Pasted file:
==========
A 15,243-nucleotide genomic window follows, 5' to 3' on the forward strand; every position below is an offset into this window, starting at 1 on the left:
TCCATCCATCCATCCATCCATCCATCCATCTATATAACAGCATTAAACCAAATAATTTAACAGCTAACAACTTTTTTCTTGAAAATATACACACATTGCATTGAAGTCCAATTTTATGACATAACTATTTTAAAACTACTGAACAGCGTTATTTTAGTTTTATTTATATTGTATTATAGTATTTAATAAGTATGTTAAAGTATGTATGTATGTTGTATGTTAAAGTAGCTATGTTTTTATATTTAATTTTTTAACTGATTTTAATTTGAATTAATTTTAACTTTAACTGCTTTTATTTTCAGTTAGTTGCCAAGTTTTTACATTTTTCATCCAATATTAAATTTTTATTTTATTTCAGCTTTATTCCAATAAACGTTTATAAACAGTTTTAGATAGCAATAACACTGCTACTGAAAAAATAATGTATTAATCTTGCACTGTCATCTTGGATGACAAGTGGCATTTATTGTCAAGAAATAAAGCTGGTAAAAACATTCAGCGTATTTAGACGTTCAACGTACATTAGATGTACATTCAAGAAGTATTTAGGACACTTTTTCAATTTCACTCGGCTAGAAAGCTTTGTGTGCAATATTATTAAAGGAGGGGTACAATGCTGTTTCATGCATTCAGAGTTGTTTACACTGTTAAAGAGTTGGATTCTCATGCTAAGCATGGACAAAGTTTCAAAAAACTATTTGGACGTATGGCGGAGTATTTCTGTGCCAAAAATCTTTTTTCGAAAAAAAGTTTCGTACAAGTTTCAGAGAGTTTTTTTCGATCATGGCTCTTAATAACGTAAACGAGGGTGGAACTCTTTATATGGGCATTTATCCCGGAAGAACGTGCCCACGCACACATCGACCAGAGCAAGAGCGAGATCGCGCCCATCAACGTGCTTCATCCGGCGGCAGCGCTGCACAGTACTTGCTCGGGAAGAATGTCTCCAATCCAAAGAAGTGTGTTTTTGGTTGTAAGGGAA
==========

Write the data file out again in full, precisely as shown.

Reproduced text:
A 15,243-nucleotide genomic window follows, 5' to 3' on the forward strand; every position below is an offset into this window, starting at 1 on the left:
TCCATCCATCCATCCATCCATCCATCCATCTATATAACAGCATTAAACCAAATAATTTAACAGCTAACAACTTTTTTCTTGAAAATATACACACATTGCATTGAAGTCCAATTTTATGACATAACTATTTTAAAACTACTGAACAGCGTTATTTTAGTTTTATTTATATTGTATTATAGTATTTAATAAGTATGTTAAAGTATGTATGTATGTTGTATGTTAAAGTAGCTATGTTTTTATATTTAATTTTTTAACTGATTTTAATTTGAATTAATTTTAACTTTAACTGCTTTTATTTTCAGTTAGTTGCCAAGTTTTTACATTTTTCATCCAATATTAAATTTTTATTTTATTTCAGCTTTATTCCAATAAACGTTTATAAACAGTTTTAGATAGCAATAACACTGCTACTGAAAAAATAATGTATTAATCTTGCACTGTCATCTTGGATGACAAGTGGCATTTATTGTCAAGAAATAAAGCTGGTAAAAACATTCAGCGTATTTAGACGTTCAACGTACATTAGATGTACATTCAAGAAGTATTTAGGACACTTTTTCAATTTCACTCGGCTAGAAAGCTTTGTGTGCAATATTATTAAAGGAGGGGTACAATGCTGTTTCATGCATTCAGAGTTGTTTACACTGTTAAAGAGTTGGATTCTCATGCTAAGCATGGACAAAGTTTCAAAAAACTATTTGGACGTATGGCGGAGTATTTCTGTGCCAAAAATCTTTTTTCGAAAAAAAGTTTCGTACAAGTTTCAGAGAGTTTTTTTCGATCATGGCTCTTAATAACGTAAACGAGGGTGGAACTCTTTATATGGGCATTTATCCCGGAAGAACGTGCCCACGCACACATCGACCAGAGCAAGAGCGAGATCGCGCCCATCAACGTGCTTCATCCGGCGGCAGCGCTGCACAGTACTTGCTCGGGAAGAATGTCTCCAATCCAAAGAAGTGTGTTTTTGGTTGTAAGGGAA